The judges will be top designers and powerboat experts. They will judge entries in:

 

  • The design’s potential success and utility as a cruising boat;
  • How well the design meets the mission statement;
  • Beauty (classic, modern, or ultramodern) and innovation (whether in a modern or traditional design);
  • Ease of handling, comfort, and safety.

 

All criteria will have equal weight. The judges will select a group of 10 or 12 finalists from all entries. From the final group, one winner and up to four honorable mentions will be chosen. The wining design will be featured in an article concluding the competition, along with the honorable mentions designs. The winner will also receive their choice of either a $2,000 scholarship to Westlawn or a $1,000 cash prize.


Victory Tug designed by Westlawn alumnus Jim Backus

 

Imtra Marine Lighting is a leader in the design and manufacture of lighting for boats and a pioneer in marine LED lighting. Safe, dependable, and long-lasting, Imtra’s eco-friendly “green” LED lighting includes spots, fixtures, reading lights, courtesy lights, chart lights, engine rooms lights, and other LED products. Combined with its extensive line of switches, dimmers, and transformers, Imtra offers a complete one-stop-shop for marine lighting and delivers the most advanced solutions on the market. For more information, visit www.imtra.com.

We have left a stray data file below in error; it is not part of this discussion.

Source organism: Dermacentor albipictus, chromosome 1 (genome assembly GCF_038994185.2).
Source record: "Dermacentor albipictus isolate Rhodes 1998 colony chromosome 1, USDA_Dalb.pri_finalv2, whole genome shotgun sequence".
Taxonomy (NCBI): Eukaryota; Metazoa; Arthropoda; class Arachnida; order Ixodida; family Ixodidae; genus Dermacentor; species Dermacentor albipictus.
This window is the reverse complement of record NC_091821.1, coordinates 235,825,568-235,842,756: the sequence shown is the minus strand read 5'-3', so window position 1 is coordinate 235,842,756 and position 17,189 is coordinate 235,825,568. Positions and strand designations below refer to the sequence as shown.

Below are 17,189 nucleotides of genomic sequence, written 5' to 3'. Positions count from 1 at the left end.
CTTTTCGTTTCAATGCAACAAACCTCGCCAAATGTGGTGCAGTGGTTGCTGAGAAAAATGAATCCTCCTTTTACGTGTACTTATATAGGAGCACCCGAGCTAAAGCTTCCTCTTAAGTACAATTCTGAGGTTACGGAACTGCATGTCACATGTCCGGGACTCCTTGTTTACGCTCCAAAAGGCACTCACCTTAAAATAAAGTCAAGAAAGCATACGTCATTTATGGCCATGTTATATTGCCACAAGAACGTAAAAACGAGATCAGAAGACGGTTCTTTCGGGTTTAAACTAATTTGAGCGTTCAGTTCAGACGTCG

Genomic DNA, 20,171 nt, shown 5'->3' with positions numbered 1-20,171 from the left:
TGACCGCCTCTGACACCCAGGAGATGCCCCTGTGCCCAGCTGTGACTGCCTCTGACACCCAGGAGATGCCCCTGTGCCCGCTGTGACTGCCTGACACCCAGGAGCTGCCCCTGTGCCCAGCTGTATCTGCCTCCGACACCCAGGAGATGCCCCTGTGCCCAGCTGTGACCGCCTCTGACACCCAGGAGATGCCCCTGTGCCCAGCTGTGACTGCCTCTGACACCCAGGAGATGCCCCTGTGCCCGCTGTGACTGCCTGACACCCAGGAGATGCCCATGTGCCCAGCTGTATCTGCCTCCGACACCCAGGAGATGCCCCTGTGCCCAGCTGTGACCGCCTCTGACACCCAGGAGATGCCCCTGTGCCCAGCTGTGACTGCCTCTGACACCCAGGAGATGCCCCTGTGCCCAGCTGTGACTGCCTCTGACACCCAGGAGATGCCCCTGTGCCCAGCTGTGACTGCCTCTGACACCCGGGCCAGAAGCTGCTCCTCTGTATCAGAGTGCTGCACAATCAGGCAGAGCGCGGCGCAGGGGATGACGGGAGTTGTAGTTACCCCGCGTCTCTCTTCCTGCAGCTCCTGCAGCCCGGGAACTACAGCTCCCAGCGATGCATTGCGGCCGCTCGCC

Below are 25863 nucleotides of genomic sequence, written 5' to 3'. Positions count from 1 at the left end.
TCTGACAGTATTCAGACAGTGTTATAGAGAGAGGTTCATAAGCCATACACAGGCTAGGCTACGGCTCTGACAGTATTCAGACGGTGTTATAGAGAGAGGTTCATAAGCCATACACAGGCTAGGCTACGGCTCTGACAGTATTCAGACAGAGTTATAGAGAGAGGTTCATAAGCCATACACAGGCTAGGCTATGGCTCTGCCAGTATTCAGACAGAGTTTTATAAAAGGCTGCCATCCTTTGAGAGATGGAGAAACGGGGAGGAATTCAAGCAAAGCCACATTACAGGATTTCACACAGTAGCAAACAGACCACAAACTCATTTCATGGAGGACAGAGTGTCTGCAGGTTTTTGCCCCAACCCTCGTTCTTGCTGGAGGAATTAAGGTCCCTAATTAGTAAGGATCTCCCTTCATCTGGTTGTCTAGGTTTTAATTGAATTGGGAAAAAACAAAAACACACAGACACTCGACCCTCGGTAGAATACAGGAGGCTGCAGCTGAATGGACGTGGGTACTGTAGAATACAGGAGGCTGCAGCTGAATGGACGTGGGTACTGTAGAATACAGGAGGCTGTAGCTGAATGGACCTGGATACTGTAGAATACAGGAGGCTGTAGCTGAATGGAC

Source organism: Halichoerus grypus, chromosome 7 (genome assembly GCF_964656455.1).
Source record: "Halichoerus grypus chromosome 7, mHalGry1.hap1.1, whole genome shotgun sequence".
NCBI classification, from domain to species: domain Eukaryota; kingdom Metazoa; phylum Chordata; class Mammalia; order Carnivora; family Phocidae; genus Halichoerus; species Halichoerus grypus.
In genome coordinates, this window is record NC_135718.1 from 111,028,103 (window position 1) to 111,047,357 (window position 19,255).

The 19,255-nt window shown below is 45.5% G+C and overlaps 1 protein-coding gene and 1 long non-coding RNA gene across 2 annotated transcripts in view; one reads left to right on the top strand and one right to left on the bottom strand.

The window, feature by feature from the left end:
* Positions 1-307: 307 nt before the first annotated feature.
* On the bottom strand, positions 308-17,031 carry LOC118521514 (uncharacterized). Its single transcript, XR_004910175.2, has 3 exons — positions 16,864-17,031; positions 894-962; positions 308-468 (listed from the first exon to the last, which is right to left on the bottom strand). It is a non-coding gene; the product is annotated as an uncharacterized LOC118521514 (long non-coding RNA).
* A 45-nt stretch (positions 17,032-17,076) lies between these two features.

Founded in 1930, the Westlawn Institute of Marine Technology is the only nationally accredited and state-certified distance-learning school of small-craft design in the United States. As the not-for-profit educational affiliate of the American Boat and Yacht Council, the mission of the Westlawn Institute of Marine Technology is threefold:

■ To provide our students with the skills and knowledge required to build a rewarding career in the profession of yacht and small-craft naval architecture.

■ To support continued growth of the recreational and small-craft marine community through the development of well-trained, safety-oriented, boat designers developing better products for the benefit of the boating public.

■ To provide continuing education to marine-industry professionals.

To learn more about Westlawn, please call (860) 572-7900 or visit the Westlawn website at: www.westlawn.edu.